Wall Street will watch next week for more ripples from the Federal Reserve's half-point cut in interest rates, including any deeper drop in the dollar, and any more spikes in the price of gold and oil.

Potential corporate profit warnings also have potential to make waves in the stock market, especially in the final week of the month and the third quarter.

Stocks rallied this week following Tuesday's rate cut by the Fed, with both the Dow and the S&P 500 recording their best week since late March. The Dow Jones industrial average gained 2.8 percent, while the S&P 500 also advanced 2.8 percent and the Nasdaq rose 2.7 percent.

With uncertainty about Fed policy resolved, market players can turn their attention toward the third-quarter earnings season, set to begin in early October. Companies that are likely to report results significantly higher or lower than their own forecast tend to pre-announce a week or two in advance of their scheduled reporting date.

There hasn't been a dramatic outpouring of worry, said Joseph Battipaglia, Philadelphia-based market strategist at Stifel Nicolaus. There certainly hasn't been a big flood of financial institutions coming fully clean on what skeletons they have in their closet. So the market may take comfort in that.

Earlier this week, specialty glass maker Corning Inc (GLW.N: Quote, Profile, Research) said third-quarter profit will be in the high end of its forecast range, while online brokerage E*Trade Financial Corp warned it expects to report full-year earnings per share sharply below its previous forecast.

Next week's economic indicators include home sales, consumer confidence, durable goods orders, a final reading on second-quarter GDP and the latest monthly report on personal income.


Tuesday's September consumer confidence reading from the Conference Board will get special attention after payrolls data for last month showed the first negative reading in more than four years. Economists polled by Reuters forecast the September consumer confidence index at 104.0, down from 105.0 in August.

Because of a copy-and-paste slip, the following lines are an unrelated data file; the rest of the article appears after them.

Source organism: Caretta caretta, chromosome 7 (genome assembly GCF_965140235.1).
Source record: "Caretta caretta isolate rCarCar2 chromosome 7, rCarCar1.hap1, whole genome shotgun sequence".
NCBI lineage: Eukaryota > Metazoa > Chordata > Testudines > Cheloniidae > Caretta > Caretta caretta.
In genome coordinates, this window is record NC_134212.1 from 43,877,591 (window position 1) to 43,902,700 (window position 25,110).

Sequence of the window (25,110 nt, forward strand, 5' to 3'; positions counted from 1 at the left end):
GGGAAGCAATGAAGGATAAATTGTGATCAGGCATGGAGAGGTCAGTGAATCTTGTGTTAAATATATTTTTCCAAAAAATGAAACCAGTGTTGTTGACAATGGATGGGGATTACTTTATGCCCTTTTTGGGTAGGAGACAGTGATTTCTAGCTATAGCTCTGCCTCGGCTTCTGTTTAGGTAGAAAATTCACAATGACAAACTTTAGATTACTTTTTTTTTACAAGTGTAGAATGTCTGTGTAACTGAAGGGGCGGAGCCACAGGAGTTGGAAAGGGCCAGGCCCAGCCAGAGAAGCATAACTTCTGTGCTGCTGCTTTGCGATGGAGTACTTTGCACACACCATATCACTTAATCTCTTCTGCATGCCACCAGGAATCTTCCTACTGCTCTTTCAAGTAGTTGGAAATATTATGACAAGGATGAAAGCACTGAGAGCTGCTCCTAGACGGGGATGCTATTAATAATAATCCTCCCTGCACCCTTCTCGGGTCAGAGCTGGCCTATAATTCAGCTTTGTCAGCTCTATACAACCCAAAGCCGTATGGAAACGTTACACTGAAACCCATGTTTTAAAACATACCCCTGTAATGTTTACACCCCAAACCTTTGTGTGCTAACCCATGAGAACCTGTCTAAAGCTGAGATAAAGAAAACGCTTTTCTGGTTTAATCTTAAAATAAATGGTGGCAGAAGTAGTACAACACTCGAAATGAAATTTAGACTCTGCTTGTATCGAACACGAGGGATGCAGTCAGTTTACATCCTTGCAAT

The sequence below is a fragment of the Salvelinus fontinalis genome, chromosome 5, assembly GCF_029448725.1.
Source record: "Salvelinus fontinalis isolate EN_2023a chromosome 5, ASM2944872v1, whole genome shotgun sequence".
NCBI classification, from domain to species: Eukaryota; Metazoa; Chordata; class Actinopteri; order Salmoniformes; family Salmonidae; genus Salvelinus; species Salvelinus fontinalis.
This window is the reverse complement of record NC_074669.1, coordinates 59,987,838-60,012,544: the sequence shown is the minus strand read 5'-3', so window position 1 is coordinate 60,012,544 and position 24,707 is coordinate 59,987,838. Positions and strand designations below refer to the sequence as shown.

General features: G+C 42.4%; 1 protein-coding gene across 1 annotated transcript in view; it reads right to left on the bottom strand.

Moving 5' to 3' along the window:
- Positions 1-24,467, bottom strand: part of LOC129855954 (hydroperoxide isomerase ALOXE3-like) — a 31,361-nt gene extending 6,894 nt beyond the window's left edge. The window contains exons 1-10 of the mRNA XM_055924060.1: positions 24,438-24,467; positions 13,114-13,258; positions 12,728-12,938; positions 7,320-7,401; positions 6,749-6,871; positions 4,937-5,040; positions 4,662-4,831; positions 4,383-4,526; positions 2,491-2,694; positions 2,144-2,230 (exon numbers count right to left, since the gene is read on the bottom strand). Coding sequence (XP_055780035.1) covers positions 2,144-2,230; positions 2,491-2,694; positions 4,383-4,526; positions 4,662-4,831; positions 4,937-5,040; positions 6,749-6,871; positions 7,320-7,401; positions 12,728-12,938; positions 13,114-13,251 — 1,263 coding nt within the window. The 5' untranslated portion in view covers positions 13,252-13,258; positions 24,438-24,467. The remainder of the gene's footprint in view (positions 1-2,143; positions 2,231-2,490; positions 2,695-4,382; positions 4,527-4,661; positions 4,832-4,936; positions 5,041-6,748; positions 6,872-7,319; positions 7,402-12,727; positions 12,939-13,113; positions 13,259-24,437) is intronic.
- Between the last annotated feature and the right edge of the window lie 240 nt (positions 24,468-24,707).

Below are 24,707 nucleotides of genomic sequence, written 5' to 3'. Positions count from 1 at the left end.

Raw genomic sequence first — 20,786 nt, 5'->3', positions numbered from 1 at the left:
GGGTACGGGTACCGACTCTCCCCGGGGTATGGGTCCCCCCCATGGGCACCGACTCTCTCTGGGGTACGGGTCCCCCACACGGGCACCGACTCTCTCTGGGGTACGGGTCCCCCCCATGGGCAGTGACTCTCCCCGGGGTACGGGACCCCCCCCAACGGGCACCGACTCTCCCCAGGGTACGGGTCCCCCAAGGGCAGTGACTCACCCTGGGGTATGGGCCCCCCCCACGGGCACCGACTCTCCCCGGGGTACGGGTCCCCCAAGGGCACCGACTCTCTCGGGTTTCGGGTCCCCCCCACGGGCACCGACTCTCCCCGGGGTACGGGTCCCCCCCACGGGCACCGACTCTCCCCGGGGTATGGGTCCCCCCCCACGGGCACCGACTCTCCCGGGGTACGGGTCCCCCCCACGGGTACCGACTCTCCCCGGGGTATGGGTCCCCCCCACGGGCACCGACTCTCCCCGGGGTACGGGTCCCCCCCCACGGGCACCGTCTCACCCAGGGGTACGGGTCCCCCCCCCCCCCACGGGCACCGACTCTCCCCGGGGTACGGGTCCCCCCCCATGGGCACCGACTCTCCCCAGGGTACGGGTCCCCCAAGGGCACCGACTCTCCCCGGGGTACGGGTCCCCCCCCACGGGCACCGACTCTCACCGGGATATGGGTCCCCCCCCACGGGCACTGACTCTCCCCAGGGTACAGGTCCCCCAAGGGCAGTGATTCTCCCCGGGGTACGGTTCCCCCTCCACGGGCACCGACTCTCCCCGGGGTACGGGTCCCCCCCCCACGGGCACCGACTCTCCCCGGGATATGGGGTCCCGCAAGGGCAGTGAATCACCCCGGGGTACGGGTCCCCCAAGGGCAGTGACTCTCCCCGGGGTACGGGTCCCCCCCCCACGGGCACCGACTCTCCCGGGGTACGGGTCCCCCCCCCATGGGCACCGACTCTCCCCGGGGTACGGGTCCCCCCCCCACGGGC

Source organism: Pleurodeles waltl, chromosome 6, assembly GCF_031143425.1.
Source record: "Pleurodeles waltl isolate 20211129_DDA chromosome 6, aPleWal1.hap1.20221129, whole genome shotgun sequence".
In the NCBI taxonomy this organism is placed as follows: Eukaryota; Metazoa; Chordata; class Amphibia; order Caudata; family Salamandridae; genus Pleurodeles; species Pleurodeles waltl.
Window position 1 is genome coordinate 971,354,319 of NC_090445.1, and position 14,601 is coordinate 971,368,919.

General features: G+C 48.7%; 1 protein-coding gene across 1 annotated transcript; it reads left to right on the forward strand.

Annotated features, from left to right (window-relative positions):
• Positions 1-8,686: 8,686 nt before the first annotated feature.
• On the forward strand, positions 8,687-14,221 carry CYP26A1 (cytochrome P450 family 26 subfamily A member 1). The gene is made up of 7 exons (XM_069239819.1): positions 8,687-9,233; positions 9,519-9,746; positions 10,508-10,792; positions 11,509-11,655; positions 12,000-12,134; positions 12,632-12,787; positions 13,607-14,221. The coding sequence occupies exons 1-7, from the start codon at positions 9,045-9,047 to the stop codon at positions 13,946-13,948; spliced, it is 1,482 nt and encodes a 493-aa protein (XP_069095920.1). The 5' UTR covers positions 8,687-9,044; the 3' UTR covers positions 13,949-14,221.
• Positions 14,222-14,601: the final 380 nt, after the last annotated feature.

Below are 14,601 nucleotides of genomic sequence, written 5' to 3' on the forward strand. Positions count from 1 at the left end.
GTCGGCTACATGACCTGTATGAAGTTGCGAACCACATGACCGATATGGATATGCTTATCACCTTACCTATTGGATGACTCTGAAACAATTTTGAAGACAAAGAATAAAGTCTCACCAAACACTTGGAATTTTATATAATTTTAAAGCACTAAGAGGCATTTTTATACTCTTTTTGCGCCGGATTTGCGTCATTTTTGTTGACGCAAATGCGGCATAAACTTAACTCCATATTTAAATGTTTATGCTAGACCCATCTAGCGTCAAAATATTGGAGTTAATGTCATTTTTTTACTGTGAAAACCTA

There was a lot of concern after the August jobs data came out, said John Praveen, chief investment strategist at Prudential International Investments Advisers LLC, in Newark, New Jersey.

We want to see the consumer is not falling off a cliff, now that the employment market is showing some signs of weakness.

Concern about the consumer could escalate if crude oil sticks stubbornly above the $80-a-barrel mark, which probably will raise gasoline prices and cut into Americans' shopping budgets.

The dollar sank to a record low against the euro, which traded near $1.41, and reached parity with the Canadian dollar for the first time since 1976 after the Fed's rate cut this week. The dollar's drop sparked a rally in gold and oil since they are priced in dollars, making them more affordable for overseas buyers.

Gold prices rocketed to the highest levels since 1980. In New York, COMEX's most-active December gold contract touched $747.10 an ounce, while spot gold in Europe reached $739.

Rising gold prices, crude above $80, the falling dollar and rising yields on long-term maturities, that will probably cap stock market enthusiasm until earnings season begins, said Fred Dickson, market strategist and director of retail research at D.A. Davidson & Co., in Lake Oswego, Oregon.

While a weaker dollar is good for multinationals, which can sell more goods in overseas markets, a diminished dollar will make imports more expensive, possibly fanning inflation.

Wall Street will note the core personal consumption price index, one of the Fed's favorite gauges of inflation. The core PCE index will appear in the quarterly report on gross domestic product and the monthly data on personal income and consumption.

On Friday, the Chicago Purchasing Managers' Index will give the Street a picture of the health of manufacturing in the Midwest. The same day, the Reuters/University of Michigan Surveys of Consumers will offer a final snapshot for September of consumer sentiment.


On the heels of the Fed's rate cut, investors will slice and dice new numbers next week on the slumping U.S. housing market, the catalyst of the credit crisis that spurred the demand for the central bank to reduce borrowing costs.

August existing home sales data on Tuesday and new home sales on Thursday will be scrutinized to see how much of a further leg down can be expected in the housing market. Both reports are forecast to show a slowdown in sales.

Aside from the indicators, investors also will closely watch LIBOR, the London Interbank Offered Rate. Many adjustable-rate mortgages in the United States are benchmarked to LIBOR.

It has to come closer to the fed funds rate, we need to come back to a spread of about 15 basis points, Praveen said. That will indicate the credit and the interbank market are stabilizing. Credit market stability is very important for equity markets.


While the earnings agenda is nearly bare, those scheduled to report include two major home builders. No. 2 Lennar Corp announces results on Tuesday and No. 5 KB Home is set to report on Thursday.

Next week marks the end of September and the end of the third quarter, meaning that much of the trading will be done by institutional investors rebalancing their portfolios.

There will be a lot of window dressing activity because of the quarter end, said Ed Peters, chief investment officer and director of asset allocation at Boston-based PanAgora Asset Management Inc.

It will be in the favor of stocks that have performed well lately, like technology and consumer staples.